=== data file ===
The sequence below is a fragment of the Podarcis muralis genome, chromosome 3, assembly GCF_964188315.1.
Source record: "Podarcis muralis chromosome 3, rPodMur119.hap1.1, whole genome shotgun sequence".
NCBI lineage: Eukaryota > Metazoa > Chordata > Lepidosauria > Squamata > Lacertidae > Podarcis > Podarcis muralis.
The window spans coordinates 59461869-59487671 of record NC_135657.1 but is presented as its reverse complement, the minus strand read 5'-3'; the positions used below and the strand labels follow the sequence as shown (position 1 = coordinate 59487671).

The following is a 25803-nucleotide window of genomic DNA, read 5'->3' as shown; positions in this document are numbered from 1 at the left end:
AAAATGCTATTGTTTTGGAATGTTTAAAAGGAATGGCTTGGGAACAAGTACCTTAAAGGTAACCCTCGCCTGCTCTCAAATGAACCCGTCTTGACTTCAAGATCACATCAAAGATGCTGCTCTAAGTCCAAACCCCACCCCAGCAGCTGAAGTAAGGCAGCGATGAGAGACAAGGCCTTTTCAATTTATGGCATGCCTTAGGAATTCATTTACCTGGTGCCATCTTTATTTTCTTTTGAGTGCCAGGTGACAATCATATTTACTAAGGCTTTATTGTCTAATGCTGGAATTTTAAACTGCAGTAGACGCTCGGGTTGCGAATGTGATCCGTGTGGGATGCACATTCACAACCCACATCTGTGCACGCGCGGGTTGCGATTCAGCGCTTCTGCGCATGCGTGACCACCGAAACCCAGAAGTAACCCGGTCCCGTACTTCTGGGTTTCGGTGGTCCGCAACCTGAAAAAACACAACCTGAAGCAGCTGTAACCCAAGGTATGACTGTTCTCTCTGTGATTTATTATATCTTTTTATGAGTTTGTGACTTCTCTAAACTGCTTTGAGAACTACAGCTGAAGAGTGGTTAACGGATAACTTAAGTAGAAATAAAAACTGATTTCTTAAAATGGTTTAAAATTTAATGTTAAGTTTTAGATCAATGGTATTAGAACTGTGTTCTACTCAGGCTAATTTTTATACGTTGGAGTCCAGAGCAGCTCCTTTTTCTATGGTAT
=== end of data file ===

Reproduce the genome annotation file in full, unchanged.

The sequence below is a fragment of the Podarcis muralis genome, chromosome 3, assembly GCF_964188315.1.
Source record: "Podarcis muralis chromosome 3, rPodMur119.hap1.1, whole genome shotgun sequence".
NCBI lineage: Eukaryota > Metazoa > Chordata > Lepidosauria > Squamata > Lacertidae > Podarcis > Podarcis muralis.
The window spans coordinates 59461869-59487671 of record NC_135657.1 but is presented as its reverse complement, the minus strand read 5'-3'; the positions used below and the strand labels follow the sequence as shown (position 1 = coordinate 59487671).

The following is a 25803-nucleotide window of genomic DNA, read 5'->3' as shown; positions in this document are numbered from 1 at the left end:
AAAATGCTATTGTTTTGGAATGTTTAAAAGGAATGGCTTGGGAACAAGTACCTTAAAGGTAACCCTCGCCTGCTCTCAAATGAACCCGTCTTGACTTCAAGATCACATCAAAGATGCTGCTCTAAGTCCAAACCCCACCCCAGCAGCTGAAGTAAGGCAGCGATGAGAGACAAGGCCTTTTCAATTTATGGCATGCCTTAGGAATTCATTTACCTGGTGCCATCTTTATTTTCTTTTGAGTGCCAGGTGACAATCATATTTACTAAGGCTTTATTGTCTAATGCTGGAATTTTAAACTGCAGTAGACGCTCGGGTTGCGAATGTGATCCGTGTGGGATGCACATTCACAACCCACATCTGTGCACGCGCGGGTTGCGATTCAGCGCTTCTGCGCATGCGTGACCACCGAAACCCAGAAGTAACCCGGTCCCGTACTTCTGGGTTTCGGTGGTCCGCAACCTGAAAAAACACAACCTGAAGCAGCTGTAACCCAAGGTATGACTGTTCTCTCTGTGATTTATTATATCTTTTTATGAGTTTGTGACTTCTCTAAACTGCTTTGAGAACTACAGCTGAAGAGTGGTTAACGGATAACTTAAGTAGAAATAAAAACTGATTTCTTAAAATGGTTTAAAATTTAATGTTAAGTTTTAGATCAATGGTATTAGAACTGTGTTCTACTCAGGCTAATTTTTATACGTTGGAGTCCAGAGCAGCTCCTTTTTCTATGGTAT